Use the 1-2-3 list to get more done and have more fun doing it.

Regular readers know that I’m a fan of David Allen’s Getting Things Done methodology for time design. One of his principles is that you can never “do” a project, you can only do the next thing that needs to be done on that project. So, following his coaching, every week I update my list of active projects, then make weekly and daily to-do lists of the next steps for those projects.

But here’s the rub: some of those steps – survey the major players in an industry – for example, might take a few hours, while others, like check in with a subcontractor on progress, might take just 30 minutes. So, any to-do list that doesn’t allow for these distinctions isn’t going to be as useful as it could be. I notice that when I’m faced with a to-do list made up of tasks of varying time allowances, I tend to gravitate to those simple tasks that take less than an hour. By day’s end I’ve had multiple dopamine rewards from crossing tasks off of the list, but the larger, more time-consuming tasks remain undone.

Enter the 1-2-3 List.

The concept behind the 1-2-3 list is simple. It’s based on the recognition that I want to make measurable progress on larger, more complex projects, but that it’s unlikely that I will address more than one of these projects every day. Because in any given day I also need to allow for a couple of tasks that take an hour or so, as well as even more that take just 30-45 minutes.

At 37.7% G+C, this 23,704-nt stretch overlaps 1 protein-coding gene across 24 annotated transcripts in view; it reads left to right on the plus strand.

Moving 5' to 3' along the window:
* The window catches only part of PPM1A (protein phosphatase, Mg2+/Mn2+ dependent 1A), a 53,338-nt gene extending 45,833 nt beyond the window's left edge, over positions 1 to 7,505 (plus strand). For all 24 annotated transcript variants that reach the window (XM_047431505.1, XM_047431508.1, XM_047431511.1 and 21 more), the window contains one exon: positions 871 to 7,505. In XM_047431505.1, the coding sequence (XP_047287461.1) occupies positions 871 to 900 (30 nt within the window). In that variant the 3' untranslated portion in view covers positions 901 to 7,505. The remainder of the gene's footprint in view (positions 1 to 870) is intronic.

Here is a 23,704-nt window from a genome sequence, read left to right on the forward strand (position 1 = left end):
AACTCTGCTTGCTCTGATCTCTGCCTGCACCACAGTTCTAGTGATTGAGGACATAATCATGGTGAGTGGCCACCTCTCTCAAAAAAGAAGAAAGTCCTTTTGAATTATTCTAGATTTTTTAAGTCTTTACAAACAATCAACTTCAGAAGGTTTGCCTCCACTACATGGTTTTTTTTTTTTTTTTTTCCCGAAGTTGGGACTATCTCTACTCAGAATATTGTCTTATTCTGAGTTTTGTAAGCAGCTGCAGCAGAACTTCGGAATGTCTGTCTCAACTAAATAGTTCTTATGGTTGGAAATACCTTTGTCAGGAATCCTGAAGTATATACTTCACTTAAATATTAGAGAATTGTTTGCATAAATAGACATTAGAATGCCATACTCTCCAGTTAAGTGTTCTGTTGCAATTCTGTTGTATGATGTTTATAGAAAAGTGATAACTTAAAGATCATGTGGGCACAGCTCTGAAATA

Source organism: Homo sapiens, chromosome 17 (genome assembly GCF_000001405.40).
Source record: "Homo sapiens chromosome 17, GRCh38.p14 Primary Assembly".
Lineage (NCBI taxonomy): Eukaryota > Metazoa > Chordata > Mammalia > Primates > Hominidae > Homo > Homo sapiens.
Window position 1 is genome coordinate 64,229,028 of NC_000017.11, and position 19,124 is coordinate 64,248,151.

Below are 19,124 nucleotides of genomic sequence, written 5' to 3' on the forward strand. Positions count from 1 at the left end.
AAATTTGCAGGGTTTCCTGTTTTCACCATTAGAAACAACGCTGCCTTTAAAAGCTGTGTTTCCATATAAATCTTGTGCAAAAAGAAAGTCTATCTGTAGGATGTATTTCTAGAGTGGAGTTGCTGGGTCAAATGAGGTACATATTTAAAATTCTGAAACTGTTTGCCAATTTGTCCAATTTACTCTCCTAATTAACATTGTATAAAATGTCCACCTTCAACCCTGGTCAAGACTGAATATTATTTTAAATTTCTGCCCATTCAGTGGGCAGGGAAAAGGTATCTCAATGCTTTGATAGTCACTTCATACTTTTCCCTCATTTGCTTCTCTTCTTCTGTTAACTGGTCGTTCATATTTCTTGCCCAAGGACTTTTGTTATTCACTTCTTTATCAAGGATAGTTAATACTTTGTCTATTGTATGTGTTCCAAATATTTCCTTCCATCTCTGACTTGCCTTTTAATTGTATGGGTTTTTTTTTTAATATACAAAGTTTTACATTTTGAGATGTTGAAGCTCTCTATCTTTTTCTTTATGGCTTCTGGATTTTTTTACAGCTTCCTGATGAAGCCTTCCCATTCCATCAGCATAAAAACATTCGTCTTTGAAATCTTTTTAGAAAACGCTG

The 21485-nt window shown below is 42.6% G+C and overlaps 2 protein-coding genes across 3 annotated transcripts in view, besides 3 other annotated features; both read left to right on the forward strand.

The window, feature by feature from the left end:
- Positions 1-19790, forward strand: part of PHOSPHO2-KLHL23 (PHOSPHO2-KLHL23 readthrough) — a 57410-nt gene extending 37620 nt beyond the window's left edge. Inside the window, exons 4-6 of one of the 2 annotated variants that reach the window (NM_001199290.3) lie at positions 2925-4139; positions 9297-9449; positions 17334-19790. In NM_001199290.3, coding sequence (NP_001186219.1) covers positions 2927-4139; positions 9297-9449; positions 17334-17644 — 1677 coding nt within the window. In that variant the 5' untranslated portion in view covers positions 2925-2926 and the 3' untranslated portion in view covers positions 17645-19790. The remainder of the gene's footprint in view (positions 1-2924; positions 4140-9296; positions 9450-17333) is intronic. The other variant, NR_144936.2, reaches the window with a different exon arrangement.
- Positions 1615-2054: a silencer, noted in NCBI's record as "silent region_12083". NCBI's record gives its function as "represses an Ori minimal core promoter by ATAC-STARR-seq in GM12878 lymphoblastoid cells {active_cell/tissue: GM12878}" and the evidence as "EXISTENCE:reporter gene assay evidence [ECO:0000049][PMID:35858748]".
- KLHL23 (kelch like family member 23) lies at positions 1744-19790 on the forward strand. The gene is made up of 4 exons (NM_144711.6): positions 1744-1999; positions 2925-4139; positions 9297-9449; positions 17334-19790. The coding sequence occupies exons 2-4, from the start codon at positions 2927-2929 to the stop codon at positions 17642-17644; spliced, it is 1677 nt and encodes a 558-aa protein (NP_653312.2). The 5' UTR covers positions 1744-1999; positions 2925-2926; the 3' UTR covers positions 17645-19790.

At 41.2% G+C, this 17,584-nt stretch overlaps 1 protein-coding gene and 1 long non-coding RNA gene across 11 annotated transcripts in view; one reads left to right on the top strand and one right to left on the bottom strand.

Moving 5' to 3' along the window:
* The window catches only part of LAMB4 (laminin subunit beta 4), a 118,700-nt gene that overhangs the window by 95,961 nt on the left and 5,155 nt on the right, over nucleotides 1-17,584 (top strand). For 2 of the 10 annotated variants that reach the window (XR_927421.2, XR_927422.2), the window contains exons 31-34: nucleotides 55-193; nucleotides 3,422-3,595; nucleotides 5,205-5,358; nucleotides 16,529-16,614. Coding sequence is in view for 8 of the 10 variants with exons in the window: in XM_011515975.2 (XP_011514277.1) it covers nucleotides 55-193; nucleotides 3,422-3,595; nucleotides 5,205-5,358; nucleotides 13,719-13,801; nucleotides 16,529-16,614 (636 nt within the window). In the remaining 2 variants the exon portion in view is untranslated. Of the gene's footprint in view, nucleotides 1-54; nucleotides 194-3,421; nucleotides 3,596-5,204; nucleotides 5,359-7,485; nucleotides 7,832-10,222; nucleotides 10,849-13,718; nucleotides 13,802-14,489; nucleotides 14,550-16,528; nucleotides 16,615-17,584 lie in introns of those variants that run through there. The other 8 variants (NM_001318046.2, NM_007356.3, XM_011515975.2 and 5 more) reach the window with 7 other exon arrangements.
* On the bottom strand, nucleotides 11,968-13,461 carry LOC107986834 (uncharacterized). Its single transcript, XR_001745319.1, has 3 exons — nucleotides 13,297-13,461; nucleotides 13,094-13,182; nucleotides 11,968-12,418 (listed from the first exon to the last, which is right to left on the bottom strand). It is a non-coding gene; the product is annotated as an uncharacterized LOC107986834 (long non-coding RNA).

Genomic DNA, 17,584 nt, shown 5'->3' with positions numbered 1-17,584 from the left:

Futurist and researcher Stowe Boyd describes his use of this system this way:

A long time ago, I realized that for whatever reasons, I really am able to only accomplish a handful of tasks per day. This leaves out the maintenance of reading and writing emails, and other minor annoyances, but does include things like meetings, working on client and internal projects, and all larger-grained work activities.

Specifically, I have learned that I can do the following:

One major activity, such as working for a few hours on client research, or writing for a few hours. This is the ‘1? in the ‘1-2-3?.

Two medium sized activities, like a 45 minute phone call, or doing an hour-long webinar. This is the ‘2? in the ‘1-2-3?.

Three short activities, taking less than 45 minutes. This is the ‘3? in the ‘1-2-3?.

Simple, right? And you know from experience that all of the other minutes will be vacuumed like crumbs into the Hoover of interruptions, distractions and chit chat.

Here’s another advantage to delineating my to-do lists of tasks by the amount of time they take. My bio-clock is set to be the most productive in the morning. By designating which major activity I am going to focus on that day, I can put it in my calendar first thing in the morning. If I address my medium size activities mid-day, then by day’s end, when I am least energetic and motivated, I’ve got little to do but simpler, easy-to-knock-off tasks.

Astute students of productivity will notice that this method of parsing priorities also supports the Rocks, Pebble and Sand theory of time management. In this model, rocks represent the most important parts of our lives, such as health, family, and relationships. Pebbles represent the other things that matter, such as career and school. Sand represents the small things that tend to distract us, such as whiling hours away on Facebook and zoning out in front of the video screen. The only way to fit the big rocks, the things that matter the most, into a finite space such as a jar, is to put the big rocks in first, and the small sand last.


Image by Tom Fassbender via Creative Commons

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